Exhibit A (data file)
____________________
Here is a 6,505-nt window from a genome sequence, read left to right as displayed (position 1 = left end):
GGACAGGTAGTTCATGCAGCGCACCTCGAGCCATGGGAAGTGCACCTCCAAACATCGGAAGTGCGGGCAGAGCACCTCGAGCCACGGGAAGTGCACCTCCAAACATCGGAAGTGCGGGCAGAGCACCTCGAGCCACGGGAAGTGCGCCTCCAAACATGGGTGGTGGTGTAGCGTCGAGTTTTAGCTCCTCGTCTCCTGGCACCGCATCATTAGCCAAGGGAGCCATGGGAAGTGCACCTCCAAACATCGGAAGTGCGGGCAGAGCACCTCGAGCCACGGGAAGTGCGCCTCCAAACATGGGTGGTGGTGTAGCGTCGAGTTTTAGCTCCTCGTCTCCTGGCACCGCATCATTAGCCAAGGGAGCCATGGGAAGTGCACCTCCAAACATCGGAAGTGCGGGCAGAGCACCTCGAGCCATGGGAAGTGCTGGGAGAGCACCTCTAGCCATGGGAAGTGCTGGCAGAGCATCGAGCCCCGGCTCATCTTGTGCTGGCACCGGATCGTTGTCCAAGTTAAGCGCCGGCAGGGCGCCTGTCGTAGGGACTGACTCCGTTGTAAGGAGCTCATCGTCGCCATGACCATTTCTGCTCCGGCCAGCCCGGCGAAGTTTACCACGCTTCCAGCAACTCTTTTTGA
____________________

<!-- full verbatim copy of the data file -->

Here is a 6,505-nt window from a genome sequence, read left to right as displayed (position 1 = left end):
GGACAGGTAGTTCATGCAGCGCACCTCGAGCCATGGGAAGTGCACCTCCAAACATCGGAAGTGCGGGCAGAGCACCTCGAGCCACGGGAAGTGCACCTCCAAACATCGGAAGTGCGGGCAGAGCACCTCGAGCCACGGGAAGTGCGCCTCCAAACATGGGTGGTGGTGTAGCGTCGAGTTTTAGCTCCTCGTCTCCTGGCACCGCATCATTAGCCAAGGGAGCCATGGGAAGTGCACCTCCAAACATCGGAAGTGCGGGCAGAGCACCTCGAGCCACGGGAAGTGCGCCTCCAAACATGGGTGGTGGTGTAGCGTCGAGTTTTAGCTCCTCGTCTCCTGGCACCGCATCATTAGCCAAGGGAGCCATGGGAAGTGCACCTCCAAACATCGGAAGTGCGGGCAGAGCACCTCGAGCCATGGGAAGTGCTGGGAGAGCACCTCTAGCCATGGGAAGTGCTGGCAGAGCATCGAGCCCCGGCTCATCTTGTGCTGGCACCGGATCGTTGTCCAAGTTAAGCGCCGGCAGGGCGCCTGTCGTAGGGACTGACTCCGTTGTAAGGAGCTCATCGTCGCCATGACCATTTCTGCTCCGGCCAGCCCGGCGAAGTTTACCACGCTTCCAGCAACTCTTTTTGA